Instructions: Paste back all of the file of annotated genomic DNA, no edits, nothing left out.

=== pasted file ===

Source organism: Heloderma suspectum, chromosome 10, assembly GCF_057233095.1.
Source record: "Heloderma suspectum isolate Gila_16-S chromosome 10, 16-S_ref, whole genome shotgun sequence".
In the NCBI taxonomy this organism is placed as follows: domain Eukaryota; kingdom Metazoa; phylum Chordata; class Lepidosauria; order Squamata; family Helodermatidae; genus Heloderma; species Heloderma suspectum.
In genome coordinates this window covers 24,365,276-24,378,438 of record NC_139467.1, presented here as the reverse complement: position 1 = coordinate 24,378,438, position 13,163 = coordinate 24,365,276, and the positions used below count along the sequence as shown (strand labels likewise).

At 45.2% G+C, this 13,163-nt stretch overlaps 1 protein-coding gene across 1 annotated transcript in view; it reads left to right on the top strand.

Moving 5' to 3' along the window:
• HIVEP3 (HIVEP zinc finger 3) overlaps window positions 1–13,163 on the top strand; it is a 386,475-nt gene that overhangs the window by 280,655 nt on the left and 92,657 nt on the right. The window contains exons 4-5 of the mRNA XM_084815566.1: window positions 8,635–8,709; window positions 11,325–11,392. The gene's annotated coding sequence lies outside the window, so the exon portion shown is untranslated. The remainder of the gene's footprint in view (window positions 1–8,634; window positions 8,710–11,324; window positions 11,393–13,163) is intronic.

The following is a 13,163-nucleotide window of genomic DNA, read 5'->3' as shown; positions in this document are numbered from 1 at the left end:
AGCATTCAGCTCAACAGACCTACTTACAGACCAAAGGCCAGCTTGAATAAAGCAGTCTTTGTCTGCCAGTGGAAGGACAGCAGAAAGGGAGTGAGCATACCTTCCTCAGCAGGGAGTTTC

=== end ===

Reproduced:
Source organism: Heloderma suspectum, chromosome 10, assembly GCF_057233095.1.
Source record: "Heloderma suspectum isolate Gila_16-S chromosome 10, 16-S_ref, whole genome shotgun sequence".
In the NCBI taxonomy this organism is placed as follows: domain Eukaryota; kingdom Metazoa; phylum Chordata; class Lepidosauria; order Squamata; family Helodermatidae; genus Heloderma; species Heloderma suspectum.
In genome coordinates this window covers 24,365,276-24,378,438 of record NC_139467.1, presented here as the reverse complement: position 1 = coordinate 24,378,438, position 13,163 = coordinate 24,365,276, and the positions used below count along the sequence as shown (strand labels likewise).

At 45.2% G+C, this 13,163-nt stretch overlaps 1 protein-coding gene across 1 annotated transcript in view; it reads left to right on the top strand.

Moving 5' to 3' along the window:
• HIVEP3 (HIVEP zinc finger 3) overlaps window positions 1–13,163 on the top strand; it is a 386,475-nt gene that overhangs the window by 280,655 nt on the left and 92,657 nt on the right. The window contains exons 4-5 of the mRNA XM_084815566.1: window positions 8,635–8,709; window positions 11,325–11,392. The gene's annotated coding sequence lies outside the window, so the exon portion shown is untranslated. The remainder of the gene's footprint in view (window positions 1–8,634; window positions 8,710–11,324; window positions 11,393–13,163) is intronic.

The following is a 13,163-nucleotide window of genomic DNA, read 5'->3' as shown; positions in this document are numbered from 1 at the left end:
AGCATTCAGCTCAACAGACCTACTTACAGACCAAAGGCCAGCTTGAATAAAGCAGTCTTTGTCTGCCAGTGGAAGGACAGCAGAAAGGGAGTGAGCATACCTTCCTCAGCAGGGAGTTTC